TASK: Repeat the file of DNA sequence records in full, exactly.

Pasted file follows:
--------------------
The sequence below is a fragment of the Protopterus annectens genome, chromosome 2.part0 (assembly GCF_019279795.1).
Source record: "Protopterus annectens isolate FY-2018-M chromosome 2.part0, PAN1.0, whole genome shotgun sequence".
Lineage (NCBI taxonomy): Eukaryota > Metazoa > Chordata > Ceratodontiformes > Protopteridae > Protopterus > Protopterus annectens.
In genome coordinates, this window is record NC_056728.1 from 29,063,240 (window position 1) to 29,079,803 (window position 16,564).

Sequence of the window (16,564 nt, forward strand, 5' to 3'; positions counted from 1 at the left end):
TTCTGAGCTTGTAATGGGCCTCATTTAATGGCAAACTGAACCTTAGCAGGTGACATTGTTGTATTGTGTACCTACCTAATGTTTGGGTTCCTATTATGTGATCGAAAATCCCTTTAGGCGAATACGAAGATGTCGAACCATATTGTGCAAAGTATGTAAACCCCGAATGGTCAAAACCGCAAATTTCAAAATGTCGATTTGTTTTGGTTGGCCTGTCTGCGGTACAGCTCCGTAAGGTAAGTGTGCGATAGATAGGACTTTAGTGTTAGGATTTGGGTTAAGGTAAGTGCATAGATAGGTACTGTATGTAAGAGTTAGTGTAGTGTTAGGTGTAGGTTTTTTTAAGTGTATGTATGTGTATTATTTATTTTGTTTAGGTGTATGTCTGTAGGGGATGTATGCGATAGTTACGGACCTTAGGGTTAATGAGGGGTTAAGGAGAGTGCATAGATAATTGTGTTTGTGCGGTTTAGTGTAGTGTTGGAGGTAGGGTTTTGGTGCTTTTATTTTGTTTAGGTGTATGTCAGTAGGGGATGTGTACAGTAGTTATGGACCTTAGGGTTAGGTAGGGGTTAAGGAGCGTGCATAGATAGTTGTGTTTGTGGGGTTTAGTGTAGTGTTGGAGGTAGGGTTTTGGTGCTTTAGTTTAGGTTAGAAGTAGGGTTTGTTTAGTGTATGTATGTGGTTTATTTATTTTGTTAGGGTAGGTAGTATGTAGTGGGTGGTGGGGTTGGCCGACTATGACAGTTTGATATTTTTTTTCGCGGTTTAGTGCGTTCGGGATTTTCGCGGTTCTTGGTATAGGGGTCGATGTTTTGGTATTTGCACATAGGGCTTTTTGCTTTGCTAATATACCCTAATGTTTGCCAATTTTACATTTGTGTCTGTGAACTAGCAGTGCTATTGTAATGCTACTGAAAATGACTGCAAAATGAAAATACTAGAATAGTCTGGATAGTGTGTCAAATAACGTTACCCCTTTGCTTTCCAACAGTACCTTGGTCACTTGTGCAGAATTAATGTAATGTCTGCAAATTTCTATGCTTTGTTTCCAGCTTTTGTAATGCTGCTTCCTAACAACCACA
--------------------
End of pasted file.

The sequence below is a fragment of the Protopterus annectens genome, chromosome 2.part0 (assembly GCF_019279795.1).
Source record: "Protopterus annectens isolate FY-2018-M chromosome 2.part0, PAN1.0, whole genome shotgun sequence".
Lineage (NCBI taxonomy): Eukaryota > Metazoa > Chordata > Ceratodontiformes > Protopteridae > Protopterus > Protopterus annectens.
In genome coordinates, this window is record NC_056728.1 from 29,063,240 (window position 1) to 29,079,803 (window position 16,564).

Sequence of the window (16,564 nt, forward strand, 5' to 3'; positions counted from 1 at the left end):
TTCTGAGCTTGTAATGGGCCTCATTTAATGGCAAACTGAACCTTAGCAGGTGACATTGTTGTATTGTGTACCTACCTAATGTTTGGGTTCCTATTATGTGATCGAAAATCCCTTTAGGCGAATACGAAGATGTCGAACCATATTGTGCAAAGTATGTAAACCCCGAATGGTCAAAACCGCAAATTTCAAAATGTCGATTTGTTTTGGTTGGCCTGTCTGCGGTACAGCTCCGTAAGGTAAGTGTGCGATAGATAGGACTTTAGTGTTAGGATTTGGGTTAAGGTAAGTGCATAGATAGGTACTGTATGTAAGAGTTAGTGTAGTGTTAGGTGTAGGTTTTTTTAAGTGTATGTATGTGTATTATTTATTTTGTTTAGGTGTATGTCTGTAGGGGATGTATGCGATAGTTACGGACCTTAGGGTTAATGAGGGGTTAAGGAGAGTGCATAGATAATTGTGTTTGTGCGGTTTAGTGTAGTGTTGGAGGTAGGGTTTTGGTGCTTTTATTTTGTTTAGGTGTATGTCAGTAGGGGATGTGTACAGTAGTTATGGACCTTAGGGTTAGGTAGGGGTTAAGGAGCGTGCATAGATAGTTGTGTTTGTGGGGTTTAGTGTAGTGTTGGAGGTAGGGTTTTGGTGCTTTAGTTTAGGTTAGAAGTAGGGTTTGTTTAGTGTATGTATGTGGTTTATTTATTTTGTTAGGGTAGGTAGTATGTAGTGGGTGGTGGGGTTGGCCGACTATGACAGTTTGATATTTTTTTTCGCGGTTTAGTGCGTTCGGGATTTTCGCGGTTCTTGGTATAGGGGTCGATGTTTTGGTATTTGCACATAGGGCTTTTTGCTTTGCTAATATACCCTAATGTTTGCCAATTTTACATTTGTGTCTGTGAACTAGCAGTGCTATTGTAATGCTACTGAAAATGACTGCAAAATGAAAATACTAGAATAGTCTGGATAGTGTGTCAAATAACGTTACCCCTTTGCTTTCCAACAGTACCTTGGTCACTTGTGCAGAATTAATGTAATGTCTGCAAATTTCTATGCTTTGTTTCCAGCTTTTGTAATGCTGCTTCCTAACAACCACA